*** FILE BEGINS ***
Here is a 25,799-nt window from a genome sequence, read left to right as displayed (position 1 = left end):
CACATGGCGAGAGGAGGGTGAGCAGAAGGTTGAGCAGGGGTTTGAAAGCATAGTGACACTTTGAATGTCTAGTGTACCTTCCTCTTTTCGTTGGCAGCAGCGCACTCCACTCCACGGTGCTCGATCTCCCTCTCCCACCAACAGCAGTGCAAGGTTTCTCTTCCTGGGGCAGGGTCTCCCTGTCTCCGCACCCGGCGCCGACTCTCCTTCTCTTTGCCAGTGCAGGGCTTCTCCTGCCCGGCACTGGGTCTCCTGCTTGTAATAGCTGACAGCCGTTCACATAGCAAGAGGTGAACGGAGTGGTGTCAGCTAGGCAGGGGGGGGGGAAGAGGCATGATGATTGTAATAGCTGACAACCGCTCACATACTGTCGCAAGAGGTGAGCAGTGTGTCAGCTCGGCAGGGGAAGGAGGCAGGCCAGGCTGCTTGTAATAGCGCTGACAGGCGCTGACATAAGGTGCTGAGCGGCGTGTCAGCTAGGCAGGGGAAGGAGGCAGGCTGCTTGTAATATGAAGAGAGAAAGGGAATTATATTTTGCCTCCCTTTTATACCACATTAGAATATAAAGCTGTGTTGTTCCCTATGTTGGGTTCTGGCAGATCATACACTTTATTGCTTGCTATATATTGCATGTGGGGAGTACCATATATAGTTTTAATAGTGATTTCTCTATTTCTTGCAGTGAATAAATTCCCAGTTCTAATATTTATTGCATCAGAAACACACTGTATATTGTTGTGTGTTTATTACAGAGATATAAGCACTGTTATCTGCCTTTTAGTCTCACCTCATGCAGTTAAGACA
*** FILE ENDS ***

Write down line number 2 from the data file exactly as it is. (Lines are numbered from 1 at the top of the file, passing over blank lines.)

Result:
CACATGGCGAGAGGAGGGTGAGCAGAAGGTTGAGCAGGGGTTTGAAAGCATAGTGACACTTTGAATGTCTAGTGTACCTTCCTCTTTTCGTTGGCAGCAGCGCACTCCACTCCACGGTGCTCGATCTCCCTCTCCCACCAACAGCAGTGCAAGGTTTCTCTTCCTGGGGCAGGGTCTCCCTGTCTCCGCACCCGGCGCCGACTCTCCTTCTCTTTGCCAGTGCAGGGCTTCTCCTGCCCGGCACTGGGTCTCCTGCTTGTAATAGCTGACAGCCGTTCACATAGCAAGAGGTGAACGGAGTGGTGTCAGCTAGGCAGGGGGGGGGGAAGAGGCATGATGATTGTAATAGCTGACAACCGCTCACATACTGTCGCAAGAGGTGAGCAGTGTGTCAGCTCGGCAGGGGAAGGAGGCAGGCCAGGCTGCTTGTAATAGCGCTGACAGGCGCTGACATAAGGTGCTGAGCGGCGTGTCAGCTAGGCAGGGGAAGGAGGCAGGCTGCTTGTAATATGAAGAGAGAAAGGGAATTATATTTTGCCTCCCTTTTATACCACATTAGAATATAAAGCTGTGTTGTTCCCTATGTTGGGTTCTGGCAGATCATACACTTTATTGCTTGCTATATATTGCATGTGGGGAGTACCATATATAGTTTTAATAGTGATTTCTCTATTTCTTGCAGTGAATAAATTCCCAGTTCTAATATTTATTGCATCAGAAACACACTGTATATTGTTGTGTGTTTATTACAGAGATATAAGCACTGTTATCTGCCTTTTAGTCTCACCTCATGCAGTTAAGACA